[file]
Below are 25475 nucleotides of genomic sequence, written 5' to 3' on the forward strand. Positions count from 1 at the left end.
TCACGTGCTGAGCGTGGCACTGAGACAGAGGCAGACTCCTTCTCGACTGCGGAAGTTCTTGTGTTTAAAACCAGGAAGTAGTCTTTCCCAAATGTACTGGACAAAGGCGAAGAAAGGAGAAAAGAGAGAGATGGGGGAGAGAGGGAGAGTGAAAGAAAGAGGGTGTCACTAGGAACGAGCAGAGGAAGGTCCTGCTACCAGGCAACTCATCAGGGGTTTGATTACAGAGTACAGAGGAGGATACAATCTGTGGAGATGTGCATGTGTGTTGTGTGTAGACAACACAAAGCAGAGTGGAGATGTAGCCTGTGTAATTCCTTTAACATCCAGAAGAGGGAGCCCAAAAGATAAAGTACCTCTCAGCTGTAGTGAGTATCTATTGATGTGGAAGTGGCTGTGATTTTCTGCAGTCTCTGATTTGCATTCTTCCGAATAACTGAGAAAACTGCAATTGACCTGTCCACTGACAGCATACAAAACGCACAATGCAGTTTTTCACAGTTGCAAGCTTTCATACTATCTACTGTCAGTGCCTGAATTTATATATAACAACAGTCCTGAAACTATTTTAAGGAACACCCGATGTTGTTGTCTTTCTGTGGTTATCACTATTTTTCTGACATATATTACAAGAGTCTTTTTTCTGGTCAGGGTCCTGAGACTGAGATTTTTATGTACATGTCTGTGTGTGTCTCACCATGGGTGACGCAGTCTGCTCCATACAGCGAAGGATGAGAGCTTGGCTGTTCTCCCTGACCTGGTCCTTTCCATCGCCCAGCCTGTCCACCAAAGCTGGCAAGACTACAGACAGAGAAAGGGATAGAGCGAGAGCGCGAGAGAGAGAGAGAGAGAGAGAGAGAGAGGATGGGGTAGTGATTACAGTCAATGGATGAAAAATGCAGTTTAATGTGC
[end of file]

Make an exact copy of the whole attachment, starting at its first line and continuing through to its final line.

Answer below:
Below are 25475 nucleotides of genomic sequence, written 5' to 3' on the forward strand. Positions count from 1 at the left end.
TCACGTGCTGAGCGTGGCACTGAGACAGAGGCAGACTCCTTCTCGACTGCGGAAGTTCTTGTGTTTAAAACCAGGAAGTAGTCTTTCCCAAATGTACTGGACAAAGGCGAAGAAAGGAGAAAAGAGAGAGATGGGGGAGAGAGGGAGAGTGAAAGAAAGAGGGTGTCACTAGGAACGAGCAGAGGAAGGTCCTGCTACCAGGCAACTCATCAGGGGTTTGATTACAGAGTACAGAGGAGGATACAATCTGTGGAGATGTGCATGTGTGTTGTGTGTAGACAACACAAAGCAGAGTGGAGATGTAGCCTGTGTAATTCCTTTAACATCCAGAAGAGGGAGCCCAAAAGATAAAGTACCTCTCAGCTGTAGTGAGTATCTATTGATGTGGAAGTGGCTGTGATTTTCTGCAGTCTCTGATTTGCATTCTTCCGAATAACTGAGAAAACTGCAATTGACCTGTCCACTGACAGCATACAAAACGCACAATGCAGTTTTTCACAGTTGCAAGCTTTCATACTATCTACTGTCAGTGCCTGAATTTATATATAACAACAGTCCTGAAACTATTTTAAGGAACACCCGATGTTGTTGTCTTTCTGTGGTTATCACTATTTTTCTGACATATATTACAAGAGTCTTTTTTCTGGTCAGGGTCCTGAGACTGAGATTTTTATGTACATGTCTGTGTGTGTCTCACCATGGGTGACGCAGTCTGCTCCATACAGCGAAGGATGAGAGCTTGGCTGTTCTCCCTGACCTGGTCCTTTCCATCGCCCAGCCTGTCCACCAAAGCTGGCAAGACTACAGACAGAGAAAGGGATAGAGCGAGAGCGCGAGAGAGAGAGAGAGAGAGAGAGAGAGAGGATGGGGTAGTGATTACAGTCAATGGATGAAAAATGCAGTTTAATGTGC